December 16, 2011 2 Comments
Ever since Astroturf was first installed at the Houston Astrodome back in the 1960′s, there has been much controversy about the use of artifical grass playing surfaces used in a number of different sports. The main issues relate both to ‘playability’ and the way that the surface properties affect playing dynamics, and to the risk of injuries occuring on artificial surfaces.
Despite this controversy, artificial surfaces have been used in a wide range of different sports and in some famous venues. In American Football, for example, the New England Patriots and the New England Revolution share an artificial playing surface at the Gillette stadium, whilst most field hockey games these days are played on an artificial surface.
In the UK, I vividly remember the early artificial surfaces used in football back in the 1980′s, when many teams dreaded the trip to Queens Park Rangers, Luton Town, Oldham Athletic and Preston North End on account of their ‘plastic pitches.’ At the time, most of the pitches were derided by football fans due a combination of their poor playability and recurrent carpet-burn injuries sustained by the players and they lost favour quickly.
I was therefore somewhat surprised to read on the BBC sport website that there are moves afoot for a return to the use of artificial turf in the Football League, headed by Wycombe Wanderers and Accrington Stanley. My interest was all the more galvanised by the fact that Wycombe play in the same league as the team that I look after, Leyton Orient. From the Clubs’ point of view, the argument for installing an artificial playing surface centres on economics, with artificial pitches being much easier to maintain than grass. In addition, it is easy to host other events at stadia with an artificial surface such as pop concerts and other social events. There are independent advocates both for the use of artificial surfaces in soccer, and against their use.
As a team physician, my immediate thoughts turned to the risks of injury when playing on artificial playing surfaces. There is no doubt that there has been an evolution of the quality of playing surfaces over the years. Astroturf, developed back in the 1960′s, was known for it’s somewhat abrasive properties, and the risk of ‘carpet burn’ injuries was all-too-apparent to anyone who dared to perform a slide tackle or similar manouvre on the surface. These were not the only injuries of concern on early artificial surfaces, and there were plenty of papers in the literature that reported an increased risk of other injuries on artificial playing surfaces (see Ekstrand & Nigg, 1989 ; Girard et al, 2007 ; & Steele & Milburn, 1988).
However, the modern third and fourth generation pitches are very different in construction and often promoted as possessing the same properties and injury-risk profiles as grass. For example, Dragoo and Braun reported that the overall injury rate on the new surfaces is comparable to that seen on natural pitches.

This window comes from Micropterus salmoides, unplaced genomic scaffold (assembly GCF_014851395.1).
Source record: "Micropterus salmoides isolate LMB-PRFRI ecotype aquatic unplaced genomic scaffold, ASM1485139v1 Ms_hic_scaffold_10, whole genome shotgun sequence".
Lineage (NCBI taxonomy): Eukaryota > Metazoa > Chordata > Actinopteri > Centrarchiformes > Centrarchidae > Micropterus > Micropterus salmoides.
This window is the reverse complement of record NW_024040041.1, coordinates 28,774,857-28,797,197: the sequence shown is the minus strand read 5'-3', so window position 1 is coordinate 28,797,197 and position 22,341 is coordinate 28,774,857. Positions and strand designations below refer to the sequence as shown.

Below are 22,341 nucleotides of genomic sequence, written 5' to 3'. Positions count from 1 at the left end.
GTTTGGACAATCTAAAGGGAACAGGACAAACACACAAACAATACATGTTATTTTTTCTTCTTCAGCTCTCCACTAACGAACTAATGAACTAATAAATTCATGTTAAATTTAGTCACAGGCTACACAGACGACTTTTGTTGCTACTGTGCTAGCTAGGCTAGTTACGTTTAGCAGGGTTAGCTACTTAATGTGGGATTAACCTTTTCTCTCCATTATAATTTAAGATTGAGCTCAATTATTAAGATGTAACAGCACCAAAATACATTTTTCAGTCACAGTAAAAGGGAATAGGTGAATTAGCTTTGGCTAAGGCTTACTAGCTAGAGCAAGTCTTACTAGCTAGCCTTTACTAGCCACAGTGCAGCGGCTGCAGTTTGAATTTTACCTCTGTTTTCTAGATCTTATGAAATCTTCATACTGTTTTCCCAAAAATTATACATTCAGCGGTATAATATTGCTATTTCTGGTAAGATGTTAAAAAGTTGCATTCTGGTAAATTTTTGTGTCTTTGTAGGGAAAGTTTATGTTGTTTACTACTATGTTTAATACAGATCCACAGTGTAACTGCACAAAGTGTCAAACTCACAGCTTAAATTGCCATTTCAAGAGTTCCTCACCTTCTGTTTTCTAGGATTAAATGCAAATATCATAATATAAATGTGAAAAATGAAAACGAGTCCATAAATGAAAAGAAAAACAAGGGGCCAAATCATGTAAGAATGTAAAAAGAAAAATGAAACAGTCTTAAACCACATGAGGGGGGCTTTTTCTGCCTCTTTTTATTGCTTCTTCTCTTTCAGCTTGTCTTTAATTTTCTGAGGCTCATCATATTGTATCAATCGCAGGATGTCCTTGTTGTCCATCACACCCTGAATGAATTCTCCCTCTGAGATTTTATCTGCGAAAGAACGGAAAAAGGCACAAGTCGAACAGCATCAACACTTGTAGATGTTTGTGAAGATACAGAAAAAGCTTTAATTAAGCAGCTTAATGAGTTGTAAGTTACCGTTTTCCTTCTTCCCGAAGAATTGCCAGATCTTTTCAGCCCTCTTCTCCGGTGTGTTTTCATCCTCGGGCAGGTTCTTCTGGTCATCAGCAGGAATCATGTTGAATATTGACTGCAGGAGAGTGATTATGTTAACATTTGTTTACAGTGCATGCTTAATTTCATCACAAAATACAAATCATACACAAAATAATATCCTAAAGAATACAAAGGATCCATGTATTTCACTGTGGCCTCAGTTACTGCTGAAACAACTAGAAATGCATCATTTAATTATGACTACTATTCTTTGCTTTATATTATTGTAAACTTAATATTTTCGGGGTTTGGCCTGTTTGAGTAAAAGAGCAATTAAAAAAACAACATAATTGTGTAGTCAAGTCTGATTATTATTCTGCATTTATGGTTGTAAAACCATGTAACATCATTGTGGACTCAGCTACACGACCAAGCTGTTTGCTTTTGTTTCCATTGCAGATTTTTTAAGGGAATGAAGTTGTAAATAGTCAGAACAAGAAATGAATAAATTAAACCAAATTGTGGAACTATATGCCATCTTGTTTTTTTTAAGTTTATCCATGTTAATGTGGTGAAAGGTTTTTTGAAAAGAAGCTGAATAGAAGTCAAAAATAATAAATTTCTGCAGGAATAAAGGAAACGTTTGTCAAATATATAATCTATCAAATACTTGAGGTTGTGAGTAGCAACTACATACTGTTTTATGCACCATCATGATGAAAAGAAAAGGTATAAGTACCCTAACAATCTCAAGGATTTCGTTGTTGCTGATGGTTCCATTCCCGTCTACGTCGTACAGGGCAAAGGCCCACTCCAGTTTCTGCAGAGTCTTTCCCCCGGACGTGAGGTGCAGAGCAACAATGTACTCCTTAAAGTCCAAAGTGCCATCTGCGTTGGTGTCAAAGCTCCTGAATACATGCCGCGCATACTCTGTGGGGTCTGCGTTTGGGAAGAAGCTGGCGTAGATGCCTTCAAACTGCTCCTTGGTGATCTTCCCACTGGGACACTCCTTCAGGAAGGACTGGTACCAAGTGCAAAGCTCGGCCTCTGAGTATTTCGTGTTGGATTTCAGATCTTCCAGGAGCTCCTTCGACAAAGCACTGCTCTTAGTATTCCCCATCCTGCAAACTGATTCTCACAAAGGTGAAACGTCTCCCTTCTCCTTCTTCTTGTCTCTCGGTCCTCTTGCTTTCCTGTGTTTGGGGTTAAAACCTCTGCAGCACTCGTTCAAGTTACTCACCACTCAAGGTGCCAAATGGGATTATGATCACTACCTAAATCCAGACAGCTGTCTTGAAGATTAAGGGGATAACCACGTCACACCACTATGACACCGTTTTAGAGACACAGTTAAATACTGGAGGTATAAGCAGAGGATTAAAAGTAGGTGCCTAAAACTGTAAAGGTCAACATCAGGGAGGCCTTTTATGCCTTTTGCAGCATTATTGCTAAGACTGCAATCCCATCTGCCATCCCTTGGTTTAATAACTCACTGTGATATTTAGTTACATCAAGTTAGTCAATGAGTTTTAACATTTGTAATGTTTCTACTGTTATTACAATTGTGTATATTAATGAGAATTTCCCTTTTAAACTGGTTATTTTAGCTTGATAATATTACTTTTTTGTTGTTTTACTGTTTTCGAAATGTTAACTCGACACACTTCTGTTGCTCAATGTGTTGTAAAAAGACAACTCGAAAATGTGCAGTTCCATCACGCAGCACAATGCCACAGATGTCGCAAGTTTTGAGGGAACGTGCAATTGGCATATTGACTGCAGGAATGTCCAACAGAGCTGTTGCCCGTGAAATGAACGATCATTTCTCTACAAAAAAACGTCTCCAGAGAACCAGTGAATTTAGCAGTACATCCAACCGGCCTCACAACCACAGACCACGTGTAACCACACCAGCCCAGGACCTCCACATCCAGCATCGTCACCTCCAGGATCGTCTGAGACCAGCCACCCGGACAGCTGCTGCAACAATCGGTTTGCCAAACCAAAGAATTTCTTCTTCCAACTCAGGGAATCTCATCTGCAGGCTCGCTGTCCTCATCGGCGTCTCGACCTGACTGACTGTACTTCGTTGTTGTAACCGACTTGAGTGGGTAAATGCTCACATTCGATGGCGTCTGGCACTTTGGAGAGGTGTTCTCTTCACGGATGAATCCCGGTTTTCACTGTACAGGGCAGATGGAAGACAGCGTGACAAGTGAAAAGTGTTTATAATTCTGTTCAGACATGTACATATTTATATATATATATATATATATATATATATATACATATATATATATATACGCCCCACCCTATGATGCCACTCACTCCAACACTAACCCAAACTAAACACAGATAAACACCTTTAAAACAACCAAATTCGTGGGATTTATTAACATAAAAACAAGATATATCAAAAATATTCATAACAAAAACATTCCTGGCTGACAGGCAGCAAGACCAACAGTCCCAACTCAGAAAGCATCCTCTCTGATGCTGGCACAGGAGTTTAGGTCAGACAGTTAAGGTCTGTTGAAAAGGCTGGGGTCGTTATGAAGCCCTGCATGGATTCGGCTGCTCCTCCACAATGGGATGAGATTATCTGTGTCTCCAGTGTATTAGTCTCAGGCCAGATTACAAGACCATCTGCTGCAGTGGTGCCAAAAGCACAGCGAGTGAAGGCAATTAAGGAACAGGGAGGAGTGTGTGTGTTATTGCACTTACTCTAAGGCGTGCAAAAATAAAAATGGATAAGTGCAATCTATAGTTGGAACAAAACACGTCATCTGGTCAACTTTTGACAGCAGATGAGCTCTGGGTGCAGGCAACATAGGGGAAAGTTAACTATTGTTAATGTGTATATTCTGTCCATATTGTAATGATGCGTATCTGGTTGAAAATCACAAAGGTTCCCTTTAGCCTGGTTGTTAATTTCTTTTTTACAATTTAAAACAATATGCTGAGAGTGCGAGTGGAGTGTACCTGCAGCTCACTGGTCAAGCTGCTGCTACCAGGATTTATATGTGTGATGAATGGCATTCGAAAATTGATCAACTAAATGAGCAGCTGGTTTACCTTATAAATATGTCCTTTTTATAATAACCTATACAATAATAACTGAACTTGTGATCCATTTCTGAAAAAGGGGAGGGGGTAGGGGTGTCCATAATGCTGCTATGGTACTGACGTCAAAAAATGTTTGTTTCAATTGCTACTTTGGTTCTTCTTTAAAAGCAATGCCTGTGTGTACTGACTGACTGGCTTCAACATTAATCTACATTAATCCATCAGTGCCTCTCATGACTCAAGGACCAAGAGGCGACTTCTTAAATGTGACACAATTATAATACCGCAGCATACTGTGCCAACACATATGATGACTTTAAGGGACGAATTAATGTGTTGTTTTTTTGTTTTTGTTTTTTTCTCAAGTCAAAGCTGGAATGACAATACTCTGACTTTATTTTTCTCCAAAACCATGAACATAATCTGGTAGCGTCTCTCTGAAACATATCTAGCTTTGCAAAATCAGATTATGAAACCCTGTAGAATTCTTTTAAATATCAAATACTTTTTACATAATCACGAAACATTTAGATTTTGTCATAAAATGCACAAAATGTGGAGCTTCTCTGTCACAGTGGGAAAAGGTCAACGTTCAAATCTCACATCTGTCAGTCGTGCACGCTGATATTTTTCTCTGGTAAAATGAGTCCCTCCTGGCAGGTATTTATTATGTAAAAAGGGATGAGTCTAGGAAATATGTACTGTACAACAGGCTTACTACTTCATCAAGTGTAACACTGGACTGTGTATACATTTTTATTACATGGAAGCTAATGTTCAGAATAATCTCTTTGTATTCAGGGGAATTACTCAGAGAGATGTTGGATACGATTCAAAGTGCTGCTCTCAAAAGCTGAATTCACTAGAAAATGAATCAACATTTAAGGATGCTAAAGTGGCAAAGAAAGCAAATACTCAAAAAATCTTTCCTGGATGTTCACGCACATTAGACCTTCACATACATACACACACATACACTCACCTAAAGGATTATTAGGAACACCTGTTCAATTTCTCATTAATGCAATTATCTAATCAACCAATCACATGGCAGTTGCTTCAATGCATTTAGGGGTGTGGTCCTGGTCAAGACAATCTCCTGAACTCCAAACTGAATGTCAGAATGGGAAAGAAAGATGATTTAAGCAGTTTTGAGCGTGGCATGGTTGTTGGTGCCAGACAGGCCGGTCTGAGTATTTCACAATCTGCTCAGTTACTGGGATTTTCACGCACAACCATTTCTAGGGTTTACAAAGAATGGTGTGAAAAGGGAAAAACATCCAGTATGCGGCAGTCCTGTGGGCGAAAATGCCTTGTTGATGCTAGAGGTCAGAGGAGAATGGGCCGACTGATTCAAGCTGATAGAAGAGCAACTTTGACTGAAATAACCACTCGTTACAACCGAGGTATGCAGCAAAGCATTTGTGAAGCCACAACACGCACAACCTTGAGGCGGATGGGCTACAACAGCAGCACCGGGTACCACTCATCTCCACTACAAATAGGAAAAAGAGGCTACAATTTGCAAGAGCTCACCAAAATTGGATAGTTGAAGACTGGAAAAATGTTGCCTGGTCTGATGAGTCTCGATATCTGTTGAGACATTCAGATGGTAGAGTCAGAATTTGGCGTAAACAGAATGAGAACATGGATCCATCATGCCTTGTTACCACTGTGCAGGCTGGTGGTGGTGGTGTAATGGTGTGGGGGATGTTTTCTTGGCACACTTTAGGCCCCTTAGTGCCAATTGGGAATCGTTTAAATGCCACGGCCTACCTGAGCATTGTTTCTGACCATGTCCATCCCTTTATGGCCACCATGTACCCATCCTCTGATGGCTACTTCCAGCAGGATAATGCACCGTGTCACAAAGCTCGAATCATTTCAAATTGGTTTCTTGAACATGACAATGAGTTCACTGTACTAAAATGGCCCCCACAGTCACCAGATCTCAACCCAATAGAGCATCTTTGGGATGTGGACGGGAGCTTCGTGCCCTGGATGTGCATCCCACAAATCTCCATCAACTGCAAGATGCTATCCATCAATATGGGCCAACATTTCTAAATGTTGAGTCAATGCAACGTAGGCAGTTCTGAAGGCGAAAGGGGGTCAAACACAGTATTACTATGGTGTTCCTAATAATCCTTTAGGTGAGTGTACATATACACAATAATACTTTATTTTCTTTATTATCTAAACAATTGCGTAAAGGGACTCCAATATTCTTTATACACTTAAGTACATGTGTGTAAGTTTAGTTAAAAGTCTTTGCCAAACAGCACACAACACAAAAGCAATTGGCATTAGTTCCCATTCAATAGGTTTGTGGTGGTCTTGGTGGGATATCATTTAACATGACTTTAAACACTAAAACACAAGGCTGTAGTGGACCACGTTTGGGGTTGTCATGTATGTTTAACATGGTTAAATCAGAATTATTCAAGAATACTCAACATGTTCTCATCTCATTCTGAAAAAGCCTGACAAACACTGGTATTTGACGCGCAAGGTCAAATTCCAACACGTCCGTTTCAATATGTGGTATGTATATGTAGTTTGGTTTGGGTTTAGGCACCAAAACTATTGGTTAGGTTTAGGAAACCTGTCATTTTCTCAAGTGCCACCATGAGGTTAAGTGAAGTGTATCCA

Therefore, it was with interest that I read a new review article by Williams and colleagues published in Sports Medicine in November 2011 of football injuries on third and fourth generation artificial turfs compared with natural turf.
The authors performed a literature search using Cochrane Collaboration review methodology to evaluate injury characteristics and risk factors for injury on artificial turfs compared with natural grass turf over a range of ‘football’ codes including Rugby Union, Soccer and American Football. The outcome measure used to assess each included study was the incidence rate ratio for injuries on natural and artificial turf, calculated using natural turf as the reference.
The authors found an increased incidence of ankle injury playing on artificial turf in 8 cohorts, although injury risk for knee injuries was inconsistent. There seemed to be a trend towards less muscle injuries playing on artificial turf compared with natural turf. There was, however, no data on head injuries and concussion.They concluded that their included studies showed a trivial difference in injury rates between third and fourth generation artificial turf when compared with natural turf. Limitations of the study were accepted, including the need for longitudinal prospective cohort studies including an adequate number of teams, and controlling for confounding factors such as weather and gender etc, and I think that there were indeed a number of important limitations of the study such that it is perhaps difficult to draw conclusions based on the evidence we have.
For me, the jury’s still out on the issue of injury risk with the newer artificial playing surfaces, but the traditionalist in me still thinks that soccer was meant to be played on a natural surface. Even if the risk of injury is, in time, proved to be no greater on an artificial surface, having watched soccer played on 3rd generation pitches and having played on them myself, I can say that from my point of view it never really looks or feels the same.
What do our readers think?
Should we entertain an expansion of artificial playing surfaces? If so, should that be just within specific sports? How do you think that we should assess injury risk on these surfaces and do you think that the effects seen would be different in different sports?
CJSM would like to hear your thoughts.